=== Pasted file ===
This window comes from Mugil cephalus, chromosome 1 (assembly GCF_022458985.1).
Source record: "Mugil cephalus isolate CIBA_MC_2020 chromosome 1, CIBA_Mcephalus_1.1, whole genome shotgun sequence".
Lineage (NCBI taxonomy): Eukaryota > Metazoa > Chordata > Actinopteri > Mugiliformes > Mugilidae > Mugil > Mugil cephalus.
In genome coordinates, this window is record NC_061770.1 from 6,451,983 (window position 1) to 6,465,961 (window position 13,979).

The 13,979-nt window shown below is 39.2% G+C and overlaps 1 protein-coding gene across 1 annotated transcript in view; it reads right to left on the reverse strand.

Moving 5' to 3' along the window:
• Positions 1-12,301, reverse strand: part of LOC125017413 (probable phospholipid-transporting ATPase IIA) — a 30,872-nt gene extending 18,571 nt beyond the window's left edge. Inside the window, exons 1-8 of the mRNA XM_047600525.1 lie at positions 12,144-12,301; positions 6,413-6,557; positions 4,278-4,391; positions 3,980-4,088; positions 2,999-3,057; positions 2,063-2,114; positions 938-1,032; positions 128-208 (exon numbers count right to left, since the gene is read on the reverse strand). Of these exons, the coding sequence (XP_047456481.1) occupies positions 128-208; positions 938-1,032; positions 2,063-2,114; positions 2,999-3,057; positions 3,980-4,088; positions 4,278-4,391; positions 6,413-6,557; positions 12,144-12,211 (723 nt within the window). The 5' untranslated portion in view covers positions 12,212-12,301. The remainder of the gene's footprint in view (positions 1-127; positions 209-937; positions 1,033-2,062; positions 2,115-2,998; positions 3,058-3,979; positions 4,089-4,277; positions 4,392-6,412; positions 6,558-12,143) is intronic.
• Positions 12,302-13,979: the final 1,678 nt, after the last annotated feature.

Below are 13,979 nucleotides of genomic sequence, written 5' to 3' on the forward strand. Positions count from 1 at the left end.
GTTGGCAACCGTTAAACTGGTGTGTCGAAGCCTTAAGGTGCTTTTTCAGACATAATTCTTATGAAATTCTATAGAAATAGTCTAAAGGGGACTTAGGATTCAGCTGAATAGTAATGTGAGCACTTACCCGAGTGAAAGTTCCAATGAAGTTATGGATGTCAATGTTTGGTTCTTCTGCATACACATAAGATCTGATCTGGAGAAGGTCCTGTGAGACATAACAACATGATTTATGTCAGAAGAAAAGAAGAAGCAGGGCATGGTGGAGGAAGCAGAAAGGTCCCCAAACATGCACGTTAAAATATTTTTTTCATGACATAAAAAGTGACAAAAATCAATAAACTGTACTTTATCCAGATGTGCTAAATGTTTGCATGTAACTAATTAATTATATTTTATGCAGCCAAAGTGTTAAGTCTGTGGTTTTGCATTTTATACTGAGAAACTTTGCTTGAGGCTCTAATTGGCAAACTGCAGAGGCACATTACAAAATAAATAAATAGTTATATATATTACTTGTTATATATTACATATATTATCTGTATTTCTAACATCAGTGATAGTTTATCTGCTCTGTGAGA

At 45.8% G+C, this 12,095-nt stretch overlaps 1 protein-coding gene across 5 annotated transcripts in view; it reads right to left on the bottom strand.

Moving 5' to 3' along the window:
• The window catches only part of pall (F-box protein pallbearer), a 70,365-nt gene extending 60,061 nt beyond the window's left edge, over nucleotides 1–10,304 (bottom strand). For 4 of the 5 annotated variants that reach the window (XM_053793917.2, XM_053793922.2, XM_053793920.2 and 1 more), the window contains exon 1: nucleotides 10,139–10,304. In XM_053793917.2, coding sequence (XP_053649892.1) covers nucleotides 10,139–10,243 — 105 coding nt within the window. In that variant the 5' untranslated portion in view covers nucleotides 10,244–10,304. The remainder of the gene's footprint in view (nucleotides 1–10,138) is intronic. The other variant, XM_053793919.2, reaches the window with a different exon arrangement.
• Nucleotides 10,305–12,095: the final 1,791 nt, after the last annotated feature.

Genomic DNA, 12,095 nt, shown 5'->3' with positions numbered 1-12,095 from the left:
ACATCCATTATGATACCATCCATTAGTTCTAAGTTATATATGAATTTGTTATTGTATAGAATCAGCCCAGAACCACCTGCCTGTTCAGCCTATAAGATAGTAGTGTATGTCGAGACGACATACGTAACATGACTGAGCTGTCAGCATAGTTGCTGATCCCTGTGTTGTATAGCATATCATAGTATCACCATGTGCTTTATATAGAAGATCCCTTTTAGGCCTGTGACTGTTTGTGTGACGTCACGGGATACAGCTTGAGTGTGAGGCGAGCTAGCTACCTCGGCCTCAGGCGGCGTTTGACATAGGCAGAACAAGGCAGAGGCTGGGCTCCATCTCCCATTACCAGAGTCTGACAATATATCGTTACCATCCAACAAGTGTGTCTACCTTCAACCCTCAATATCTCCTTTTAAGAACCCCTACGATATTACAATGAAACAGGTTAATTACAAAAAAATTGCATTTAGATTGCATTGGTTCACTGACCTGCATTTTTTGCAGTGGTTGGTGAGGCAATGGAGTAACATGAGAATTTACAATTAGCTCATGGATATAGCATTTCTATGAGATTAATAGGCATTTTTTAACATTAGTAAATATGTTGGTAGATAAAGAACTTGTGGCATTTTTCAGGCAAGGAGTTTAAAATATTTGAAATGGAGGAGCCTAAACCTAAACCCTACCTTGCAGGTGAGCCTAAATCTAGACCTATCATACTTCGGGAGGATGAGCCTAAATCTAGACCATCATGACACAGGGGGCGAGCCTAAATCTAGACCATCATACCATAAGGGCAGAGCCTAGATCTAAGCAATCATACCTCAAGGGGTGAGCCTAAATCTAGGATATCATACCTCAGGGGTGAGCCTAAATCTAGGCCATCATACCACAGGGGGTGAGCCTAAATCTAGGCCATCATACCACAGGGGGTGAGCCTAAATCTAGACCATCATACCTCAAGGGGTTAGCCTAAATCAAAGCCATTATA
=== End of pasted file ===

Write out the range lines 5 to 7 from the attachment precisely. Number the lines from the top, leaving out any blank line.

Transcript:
The 13,979-nt window shown below is 39.2% G+C and overlaps 1 protein-coding gene across 1 annotated transcript in view; it reads right to left on the reverse strand.

Moving 5' to 3' along the window:
• Positions 1-12,301, reverse strand: part of LOC125017413 (probable phospholipid-transporting ATPase IIA) — a 30,872-nt gene extending 18,571 nt beyond the window's left edge. Inside the window, exons 1-8 of the mRNA XM_047600525.1 lie at positions 12,144-12,301; positions 6,413-6,557; positions 4,278-4,391; positions 3,980-4,088; positions 2,999-3,057; positions 2,063-2,114; positions 938-1,032; positions 128-208 (exon numbers count right to left, since the gene is read on the reverse strand). Of these exons, the coding sequence (XP_047456481.1) occupies positions 128-208; positions 938-1,032; positions 2,063-2,114; positions 2,999-3,057; positions 3,980-4,088; positions 4,278-4,391; positions 6,413-6,557; positions 12,144-12,211 (723 nt within the window). The 5' untranslated portion in view covers positions 12,212-12,301. The remainder of the gene's footprint in view (positions 1-127; positions 209-937; positions 1,033-2,062; positions 2,115-2,998; positions 3,058-3,979; positions 4,089-4,277; positions 4,392-6,412; positions 6,558-12,143) is intronic.